Reenactment of 'Old Sorrel' Brings SUU Family Back Up the Mountain

Published: February 12, 2015 | Author: Olyvia Meyer | Read Time: 3 minutes

Filming of SUU documentaryDonning fake beards and period clothing, a posse of professors, administrators, and staff from Southern Utah University gathered on the Brian Head slopes as snow machines recreated a blizzard above their heads. To the passerby, this scene may have caused some puzzlement, but to those beneath the blurry a sacred moment was occurring.

In the next minutes, a reenactment of the founding of Southern Utah University unfolded. Among those watching in reverence from the tree line was Mindy Benson, vice president of for alumni and community relations. “This is a special moment,” Benson whispered as the cameras were rolling, “Our founding story is the most unique founding in any university’s history. It is a story that needs to be told and preserved forever.”

Benson is a descendant of one of the many men and women who sacrificed so much in the building of the University. “At the time the men were preparing to go up the mountain to get lumber, my great-grandfather was very old and going blind. Although he could not make the trip, he donated his precious casket wood that he had brought with him to America from Wales,” Benson explained.

These stories of sacrifice are dear to the hearts of many who teach and work at SUU. Like many of his coworkers, Shane Flanigan, a staff member in the School for Continuing and Professional Studies, grew up hearing the tale of “Old Sorrel” and as soon as he heard of the reenactment he volunteered himself and his horse, Hank, to be a part of the acting crew.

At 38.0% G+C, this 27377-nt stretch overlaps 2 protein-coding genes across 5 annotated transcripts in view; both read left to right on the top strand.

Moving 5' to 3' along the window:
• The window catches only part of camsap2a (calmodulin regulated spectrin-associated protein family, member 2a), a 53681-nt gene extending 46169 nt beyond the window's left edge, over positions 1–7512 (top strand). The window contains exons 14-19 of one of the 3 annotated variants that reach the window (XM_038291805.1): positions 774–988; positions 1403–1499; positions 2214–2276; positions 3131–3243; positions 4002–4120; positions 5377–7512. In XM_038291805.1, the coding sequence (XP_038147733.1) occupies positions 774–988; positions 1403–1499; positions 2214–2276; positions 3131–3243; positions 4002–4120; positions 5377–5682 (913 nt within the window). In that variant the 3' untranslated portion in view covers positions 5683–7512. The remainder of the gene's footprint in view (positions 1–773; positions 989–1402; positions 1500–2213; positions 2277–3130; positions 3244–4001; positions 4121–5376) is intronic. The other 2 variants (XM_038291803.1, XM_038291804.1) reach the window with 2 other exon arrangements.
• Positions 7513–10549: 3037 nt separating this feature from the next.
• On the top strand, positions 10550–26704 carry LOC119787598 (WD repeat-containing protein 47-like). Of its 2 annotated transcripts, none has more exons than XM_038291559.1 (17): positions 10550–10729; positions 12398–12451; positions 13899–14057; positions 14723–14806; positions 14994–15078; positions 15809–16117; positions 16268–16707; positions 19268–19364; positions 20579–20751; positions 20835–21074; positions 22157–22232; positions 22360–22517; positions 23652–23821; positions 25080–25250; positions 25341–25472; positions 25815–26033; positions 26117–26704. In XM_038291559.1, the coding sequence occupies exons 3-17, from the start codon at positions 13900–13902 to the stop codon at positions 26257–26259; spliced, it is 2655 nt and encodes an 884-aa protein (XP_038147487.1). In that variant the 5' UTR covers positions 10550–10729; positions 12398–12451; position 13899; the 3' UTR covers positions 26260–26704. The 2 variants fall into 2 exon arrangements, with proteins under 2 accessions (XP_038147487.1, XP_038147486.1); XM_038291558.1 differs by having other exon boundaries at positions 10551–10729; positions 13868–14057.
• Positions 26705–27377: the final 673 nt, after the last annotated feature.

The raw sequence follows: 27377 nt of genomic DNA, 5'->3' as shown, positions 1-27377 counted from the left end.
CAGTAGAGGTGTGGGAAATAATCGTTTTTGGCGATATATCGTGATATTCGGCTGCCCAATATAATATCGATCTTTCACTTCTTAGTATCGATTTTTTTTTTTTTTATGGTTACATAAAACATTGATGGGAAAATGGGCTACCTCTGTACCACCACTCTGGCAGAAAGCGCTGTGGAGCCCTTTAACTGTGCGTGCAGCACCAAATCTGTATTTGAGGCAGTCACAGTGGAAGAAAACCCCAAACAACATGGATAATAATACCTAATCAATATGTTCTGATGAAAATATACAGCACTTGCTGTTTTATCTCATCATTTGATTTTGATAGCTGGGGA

“All of this is very close to home for me,” Flanigan said, “My family has been tied to this University since 1910 and it is important to me that we honor where we came from.”

The short documentary, set to début in May, pays tribute to the men and women in the 1898 company who faced bitter winter conditions as they forged up the mountain toward present day Brian Head seeking lumber to build the first higher education institution in southern Utah. It took them four days to reach their destination and upon arrival they realized they had to return to Cedar City , empty handed.

The wagons they brought could not carry the logs through the heavy snows, and it was decided that sleighs would be needed instead. The way back was just as arduous as the trip up. The storm had obliterated the trail they had originally blazed and the snow was even deeper. It was then that the “Old Sorrel” horse plowed onward, pushing and straining against the snow, saving the men and the wagons on the expedition who would shortly be returning up the mountain to retrieve the lumber.

During his inaugural address, University President Scott Wyatt, reflected on the University’s founding and said, “Old Sorrel” is a beautiful story, but what inspires me is the people who made the decision to go back up the mountain after facing a near death experience. It was important to them that they brought the promise of America – the hopes, dreams, and opportunities – to the people in Southern Utah.”

Wyatt went on, “That is our continual mission here at this University. There are days when every person wants to throw in the towel, but remembering the hardships and sacrifices it took to create this university can motivate us to continue. It is our opportunity, as faculty, staff, and students, to be a continual part of this inspiring story.”

To learn more about SUU’s historic founding, visit

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